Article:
Make sure you have got their attention before you speak.

  • Squat down and make eye contact
  • Hold their hand gently in yours
  • Ask for a response - can you hear me?
  • Don’t call out from another area

Check they can actually hear you.

Is it noisy or are there other distractions around? Take them to a quieter, calmer place.

If they’re always ignoring you, you might want to get their ears checked - it’s free for under-fives.

Start by acknowledging their feelings.

  • Acknowledging their feelings first can make listening more likely. No one likes to be told to stop doing something they enjoy. 
  • Kids deal with frustration better when they feel understood. For example: “I can see you want to keep playing, but….”

Try not to expect too much for their age and stage.

  • Most under-fives find it hard to stop what they’re doing and listen. The younger they are, the more support they will need from you to learn this new skill. 
  • Find out more about your child's age and stages.

Pick your battles.

  • Focus on getting them to listen to the really important stuff - consider letting the rest go for now.
  • Wait until your kids come to you wanting your attention, and raise lower priority stuff with them then.

Ask in a calm voice.

Calm requests work better than loud orders. Shouting raises a kid’s stress levels and releases cortisol, which can reduce their ability to listen.

Offer choices rather than demands or threats.

Offering choices makes kids feel like they have some control and can reduce tantrums. For example, getting dressed is not an option but what you wear can be.
Keep choices simple - red socks or blue socks? If you ask them what socks they want to wear, they’ll choose the ones in the wash!

Give lots of praise when they do listen.

Young kids like to please. Praise the behaviour you’d like to see more of. “Kapai – thank you for putting that away when I asked you.”

Give clear and specific requests.

  • Give one instruction at a time - too many at once can be confusing and too much for them to remember
  • Be specific: “please put your blocks back in the toy box” - not “please tidy your room”.
  • Say what you do want them to do, not what you don’t. Instead of “don’t run in the house” you could say “walking inside please you might hurt yourself if you run”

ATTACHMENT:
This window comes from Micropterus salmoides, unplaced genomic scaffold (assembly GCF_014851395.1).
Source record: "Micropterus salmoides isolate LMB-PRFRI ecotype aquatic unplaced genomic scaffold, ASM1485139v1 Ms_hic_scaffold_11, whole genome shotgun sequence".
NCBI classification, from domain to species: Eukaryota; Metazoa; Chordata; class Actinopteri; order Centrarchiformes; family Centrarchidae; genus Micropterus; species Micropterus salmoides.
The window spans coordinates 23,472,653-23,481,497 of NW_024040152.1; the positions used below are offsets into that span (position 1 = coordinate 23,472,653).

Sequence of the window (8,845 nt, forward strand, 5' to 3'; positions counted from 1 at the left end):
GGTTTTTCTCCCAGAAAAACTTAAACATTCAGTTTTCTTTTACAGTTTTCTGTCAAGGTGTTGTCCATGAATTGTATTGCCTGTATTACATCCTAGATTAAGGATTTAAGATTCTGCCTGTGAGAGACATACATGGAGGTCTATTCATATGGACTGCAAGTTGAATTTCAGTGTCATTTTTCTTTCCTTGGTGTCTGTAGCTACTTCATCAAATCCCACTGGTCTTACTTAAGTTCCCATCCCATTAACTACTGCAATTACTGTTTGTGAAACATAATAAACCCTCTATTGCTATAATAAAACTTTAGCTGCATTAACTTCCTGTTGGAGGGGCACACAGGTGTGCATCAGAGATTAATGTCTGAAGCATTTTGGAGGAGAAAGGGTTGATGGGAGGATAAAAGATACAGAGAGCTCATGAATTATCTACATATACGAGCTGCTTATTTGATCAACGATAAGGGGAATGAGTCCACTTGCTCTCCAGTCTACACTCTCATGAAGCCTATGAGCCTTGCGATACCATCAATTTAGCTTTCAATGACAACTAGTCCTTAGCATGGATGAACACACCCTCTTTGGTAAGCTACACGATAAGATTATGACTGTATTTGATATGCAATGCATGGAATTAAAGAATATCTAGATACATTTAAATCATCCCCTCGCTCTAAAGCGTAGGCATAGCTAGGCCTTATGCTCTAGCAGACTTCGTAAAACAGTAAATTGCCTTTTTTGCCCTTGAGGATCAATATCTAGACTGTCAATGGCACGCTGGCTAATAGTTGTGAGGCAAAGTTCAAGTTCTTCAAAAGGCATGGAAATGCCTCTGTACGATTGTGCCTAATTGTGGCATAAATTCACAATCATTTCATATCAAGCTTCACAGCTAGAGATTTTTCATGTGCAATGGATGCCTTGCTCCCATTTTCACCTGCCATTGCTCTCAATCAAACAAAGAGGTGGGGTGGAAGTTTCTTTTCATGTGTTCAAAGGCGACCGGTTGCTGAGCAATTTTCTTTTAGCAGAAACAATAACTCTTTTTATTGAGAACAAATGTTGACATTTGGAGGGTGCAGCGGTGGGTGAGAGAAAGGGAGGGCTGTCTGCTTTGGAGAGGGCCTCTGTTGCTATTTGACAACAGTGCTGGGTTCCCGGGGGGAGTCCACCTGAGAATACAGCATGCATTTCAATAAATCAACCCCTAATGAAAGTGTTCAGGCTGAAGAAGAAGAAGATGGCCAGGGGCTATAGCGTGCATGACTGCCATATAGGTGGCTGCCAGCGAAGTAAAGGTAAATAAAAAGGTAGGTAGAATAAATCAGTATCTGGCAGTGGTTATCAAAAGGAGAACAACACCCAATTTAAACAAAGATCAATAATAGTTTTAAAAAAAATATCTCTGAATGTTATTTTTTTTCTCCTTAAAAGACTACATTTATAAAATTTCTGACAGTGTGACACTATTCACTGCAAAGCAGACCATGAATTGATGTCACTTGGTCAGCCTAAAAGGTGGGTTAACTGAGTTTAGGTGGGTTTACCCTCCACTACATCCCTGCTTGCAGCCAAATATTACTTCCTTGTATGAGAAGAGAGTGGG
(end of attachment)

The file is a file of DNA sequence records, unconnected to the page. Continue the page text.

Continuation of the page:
• Give them your full attention when they want to tell you something.
  • When they ask you for something, acknowledge their request and say yes if you can. If you can’t, try to explain why in a way they’ll understand.

Over it? Use your phone timer to set a time limit for a play activity – your full attention for five minutes is better than half pai for longer.

Need back-up? Family members might be willing to help but not sure what to do. . Be specific – “could you please bath/feed change/dress baby”

Feeling like a bad parent? Look around and check is there anything that could be dangerous to the kids? If not, relax – you’re doing OK!

Feel like you’re always on the go? Your kids are the most important thing - and they’re only young once. Think about what absolutely must be done now and what can wait.

Worried what others think of your parenting? What your kids think of you is what really matters! If you focus on them, you’re already doing a great job.

Feeling down? Talking with someone you trust can be the first step to finding help. Working out whether your feelings are temporary or more lasting is important. Depressed? Writing down your feelings in a daily diary will help you monitor whether it’s getting better or worse. This will also help you explain better if you go to your doctor.

Sick of yelling? Try singing your frustration instead. If you hop or jump at the same time, everyone gets the giggles — another great tension buster!

Feeling yuk? If no-one else can help with the kids, grab a pillow and blanket - set up camp in your lounge until you start to feel better

Had enough? You may feel like you need alcohol or drugs to relax – but they often make the situation worse, especially when you have to deal with kids. Who could help you cut down or cut it out?

Stress over unpaid bills? Have a banking setup that automatically takes money out for your main bills first. Then you know what you have left to survive on.

Determined to stay calm?

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Putting it all together

SKIP’s approach is based on six things which children need from parents to help them grow into happy, capable adults.

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  • Love & warmth

  • Talking & listening

  • Guidance & understanding

  • A structured & secure world

  • Consistency & consequences

  • Limits & boundaries